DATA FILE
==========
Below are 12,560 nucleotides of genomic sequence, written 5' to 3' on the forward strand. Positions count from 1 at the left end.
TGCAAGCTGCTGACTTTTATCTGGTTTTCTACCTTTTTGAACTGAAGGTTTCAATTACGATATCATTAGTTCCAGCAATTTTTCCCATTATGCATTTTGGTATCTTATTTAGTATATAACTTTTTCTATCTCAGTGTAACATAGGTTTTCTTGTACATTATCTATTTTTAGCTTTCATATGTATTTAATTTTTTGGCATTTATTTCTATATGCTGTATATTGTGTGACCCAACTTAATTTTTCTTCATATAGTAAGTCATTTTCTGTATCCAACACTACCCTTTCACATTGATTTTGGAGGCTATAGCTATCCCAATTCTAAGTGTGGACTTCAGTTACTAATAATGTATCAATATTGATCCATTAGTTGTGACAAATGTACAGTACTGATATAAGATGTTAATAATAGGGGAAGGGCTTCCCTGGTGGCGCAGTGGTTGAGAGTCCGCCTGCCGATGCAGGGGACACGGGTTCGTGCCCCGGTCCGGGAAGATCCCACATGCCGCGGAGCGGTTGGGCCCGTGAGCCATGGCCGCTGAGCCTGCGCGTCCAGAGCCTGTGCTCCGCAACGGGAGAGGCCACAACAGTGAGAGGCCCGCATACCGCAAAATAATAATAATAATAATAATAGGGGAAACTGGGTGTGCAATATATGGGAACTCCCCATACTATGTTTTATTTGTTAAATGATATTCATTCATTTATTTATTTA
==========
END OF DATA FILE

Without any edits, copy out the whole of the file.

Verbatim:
Below are 12,560 nucleotides of genomic sequence, written 5' to 3' on the forward strand. Positions count from 1 at the left end.
TGCAAGCTGCTGACTTTTATCTGGTTTTCTACCTTTTTGAACTGAAGGTTTCAATTACGATATCATTAGTTCCAGCAATTTTTCCCATTATGCATTTTGGTATCTTATTTAGTATATAACTTTTTCTATCTCAGTGTAACATAGGTTTTCTTGTACATTATCTATTTTTAGCTTTCATATGTATTTAATTTTTTGGCATTTATTTCTATATGCTGTATATTGTGTGACCCAACTTAATTTTTCTTCATATAGTAAGTCATTTTCTGTATCCAACACTACCCTTTCACATTGATTTTGGAGGCTATAGCTATCCCAATTCTAAGTGTGGACTTCAGTTACTAATAATGTATCAATATTGATCCATTAGTTGTGACAAATGTACAGTACTGATATAAGATGTTAATAATAGGGGAAGGGCTTCCCTGGTGGCGCAGTGGTTGAGAGTCCGCCTGCCGATGCAGGGGACACGGGTTCGTGCCCCGGTCCGGGAAGATCCCACATGCCGCGGAGCGGTTGGGCCCGTGAGCCATGGCCGCTGAGCCTGCGCGTCCAGAGCCTGTGCTCCGCAACGGGAGAGGCCACAACAGTGAGAGGCCCGCATACCGCAAAATAATAATAATAATAATAATAGGGGAAACTGGGTGTGCAATATATGGGAACTCCCCATACTATGTTTTATTTGTTAAATGATATTCATTCATTTATTTATTTA